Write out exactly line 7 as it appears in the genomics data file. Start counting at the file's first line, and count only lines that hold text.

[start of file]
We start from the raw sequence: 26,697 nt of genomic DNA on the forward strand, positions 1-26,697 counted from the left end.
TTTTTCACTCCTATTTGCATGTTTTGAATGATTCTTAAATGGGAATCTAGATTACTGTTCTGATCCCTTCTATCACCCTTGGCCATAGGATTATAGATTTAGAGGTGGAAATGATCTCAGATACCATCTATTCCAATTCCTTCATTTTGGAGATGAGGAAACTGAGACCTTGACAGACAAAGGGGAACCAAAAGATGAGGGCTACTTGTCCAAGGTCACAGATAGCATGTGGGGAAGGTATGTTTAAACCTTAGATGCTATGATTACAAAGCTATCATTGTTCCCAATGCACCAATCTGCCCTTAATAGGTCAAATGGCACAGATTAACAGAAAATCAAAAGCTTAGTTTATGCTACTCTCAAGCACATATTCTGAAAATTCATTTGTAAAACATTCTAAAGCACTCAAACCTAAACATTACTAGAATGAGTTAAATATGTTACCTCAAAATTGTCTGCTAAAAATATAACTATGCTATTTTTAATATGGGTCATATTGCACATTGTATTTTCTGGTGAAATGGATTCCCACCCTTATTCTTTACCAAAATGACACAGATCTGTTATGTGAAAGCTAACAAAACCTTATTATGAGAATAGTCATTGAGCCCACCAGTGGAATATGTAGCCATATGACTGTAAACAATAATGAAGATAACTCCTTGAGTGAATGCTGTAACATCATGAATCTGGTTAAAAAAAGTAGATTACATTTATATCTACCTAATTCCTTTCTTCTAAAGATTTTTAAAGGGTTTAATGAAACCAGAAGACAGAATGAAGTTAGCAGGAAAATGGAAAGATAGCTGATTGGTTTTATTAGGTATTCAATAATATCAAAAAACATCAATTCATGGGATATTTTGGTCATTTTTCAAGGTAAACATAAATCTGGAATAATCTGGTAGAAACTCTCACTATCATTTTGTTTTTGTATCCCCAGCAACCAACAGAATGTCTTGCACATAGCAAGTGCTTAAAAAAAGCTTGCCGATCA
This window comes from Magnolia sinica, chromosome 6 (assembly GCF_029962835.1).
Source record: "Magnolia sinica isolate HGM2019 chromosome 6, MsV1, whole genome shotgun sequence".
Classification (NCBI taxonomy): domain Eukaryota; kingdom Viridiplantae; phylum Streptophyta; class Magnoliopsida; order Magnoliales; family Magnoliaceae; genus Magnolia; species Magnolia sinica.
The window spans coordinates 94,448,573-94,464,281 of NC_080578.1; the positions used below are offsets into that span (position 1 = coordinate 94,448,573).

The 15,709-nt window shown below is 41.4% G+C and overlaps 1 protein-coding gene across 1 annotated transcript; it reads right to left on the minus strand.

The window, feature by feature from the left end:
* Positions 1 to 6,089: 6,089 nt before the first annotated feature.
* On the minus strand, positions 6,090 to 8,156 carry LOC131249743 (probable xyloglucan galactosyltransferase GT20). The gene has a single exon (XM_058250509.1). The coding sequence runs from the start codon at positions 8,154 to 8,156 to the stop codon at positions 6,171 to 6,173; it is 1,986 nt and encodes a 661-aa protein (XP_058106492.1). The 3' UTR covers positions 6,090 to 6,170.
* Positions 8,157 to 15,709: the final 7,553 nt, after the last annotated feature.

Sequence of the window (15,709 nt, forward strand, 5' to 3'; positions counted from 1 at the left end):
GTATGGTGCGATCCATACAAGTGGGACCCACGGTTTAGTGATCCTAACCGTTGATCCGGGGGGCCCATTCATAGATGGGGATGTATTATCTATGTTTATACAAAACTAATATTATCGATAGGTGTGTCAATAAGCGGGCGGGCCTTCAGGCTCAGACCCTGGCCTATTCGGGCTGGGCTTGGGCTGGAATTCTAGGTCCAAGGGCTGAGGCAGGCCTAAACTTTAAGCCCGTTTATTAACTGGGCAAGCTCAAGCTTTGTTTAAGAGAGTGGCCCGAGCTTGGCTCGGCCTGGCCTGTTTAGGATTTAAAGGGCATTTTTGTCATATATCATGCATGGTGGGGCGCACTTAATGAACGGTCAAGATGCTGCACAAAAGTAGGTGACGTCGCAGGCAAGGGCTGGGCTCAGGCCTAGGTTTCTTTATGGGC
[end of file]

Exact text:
The 15,709-nt window shown below is 41.4% G+C and overlaps 1 protein-coding gene across 1 annotated transcript; it reads right to left on the minus strand.